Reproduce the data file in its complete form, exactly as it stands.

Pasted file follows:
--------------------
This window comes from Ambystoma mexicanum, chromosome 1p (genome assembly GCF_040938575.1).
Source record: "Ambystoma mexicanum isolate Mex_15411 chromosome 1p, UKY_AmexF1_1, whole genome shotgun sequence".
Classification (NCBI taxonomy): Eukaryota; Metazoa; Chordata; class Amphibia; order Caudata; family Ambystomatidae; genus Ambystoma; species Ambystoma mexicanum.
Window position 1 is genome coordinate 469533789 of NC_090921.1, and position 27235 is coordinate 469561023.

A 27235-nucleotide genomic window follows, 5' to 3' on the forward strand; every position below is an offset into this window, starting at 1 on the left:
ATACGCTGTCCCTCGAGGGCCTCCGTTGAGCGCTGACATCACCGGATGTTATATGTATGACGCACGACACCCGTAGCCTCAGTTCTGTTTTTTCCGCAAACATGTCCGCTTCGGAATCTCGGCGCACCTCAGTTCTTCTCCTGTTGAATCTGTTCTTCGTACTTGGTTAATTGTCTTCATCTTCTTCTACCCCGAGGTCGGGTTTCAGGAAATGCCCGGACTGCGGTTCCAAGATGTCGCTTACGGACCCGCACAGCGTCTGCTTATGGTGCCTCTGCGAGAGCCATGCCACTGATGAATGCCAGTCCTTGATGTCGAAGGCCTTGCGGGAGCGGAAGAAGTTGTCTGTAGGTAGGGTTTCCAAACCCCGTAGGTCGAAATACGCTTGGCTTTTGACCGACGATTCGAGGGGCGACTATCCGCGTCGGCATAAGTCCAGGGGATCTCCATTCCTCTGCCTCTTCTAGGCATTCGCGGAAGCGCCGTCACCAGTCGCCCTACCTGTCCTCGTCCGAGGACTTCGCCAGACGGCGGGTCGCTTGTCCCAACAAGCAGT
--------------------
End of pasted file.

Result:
This window comes from Ambystoma mexicanum, chromosome 1p (genome assembly GCF_040938575.1).
Source record: "Ambystoma mexicanum isolate Mex_15411 chromosome 1p, UKY_AmexF1_1, whole genome shotgun sequence".
Classification (NCBI taxonomy): Eukaryota; Metazoa; Chordata; class Amphibia; order Caudata; family Ambystomatidae; genus Ambystoma; species Ambystoma mexicanum.
Window position 1 is genome coordinate 469533789 of NC_090921.1, and position 27235 is coordinate 469561023.

A 27235-nucleotide genomic window follows, 5' to 3' on the forward strand; every position below is an offset into this window, starting at 1 on the left:
ATACGCTGTCCCTCGAGGGCCTCCGTTGAGCGCTGACATCACCGGATGTTATATGTATGACGCACGACACCCGTAGCCTCAGTTCTGTTTTTTCCGCAAACATGTCCGCTTCGGAATCTCGGCGCACCTCAGTTCTTCTCCTGTTGAATCTGTTCTTCGTACTTGGTTAATTGTCTTCATCTTCTTCTACCCCGAGGTCGGGTTTCAGGAAATGCCCGGACTGCGGTTCCAAGATGTCGCTTACGGACCCGCACAGCGTCTGCTTATGGTGCCTCTGCGAGAGCCATGCCACTGATGAATGCCAGTCCTTGATGTCGAAGGCCTTGCGGGAGCGGAAGAAGTTGTCTGTAGGTAGGGTTTCCAAACCCCGTAGGTCGAAATACGCTTGGCTTTTGACCGACGATTCGAGGGGCGACTATCCGCGTCGGCATAAGTCCAGGGGATCTCCATTCCTCTGCCTCTTCTAGGCATTCGCGGAAGCGCCGTCACCAGTCGCCCTACCTGTCCTCGTCCGAGGACTTCGCCAGACGGCGGGTCGCTTGTCCCAACAAGCAGT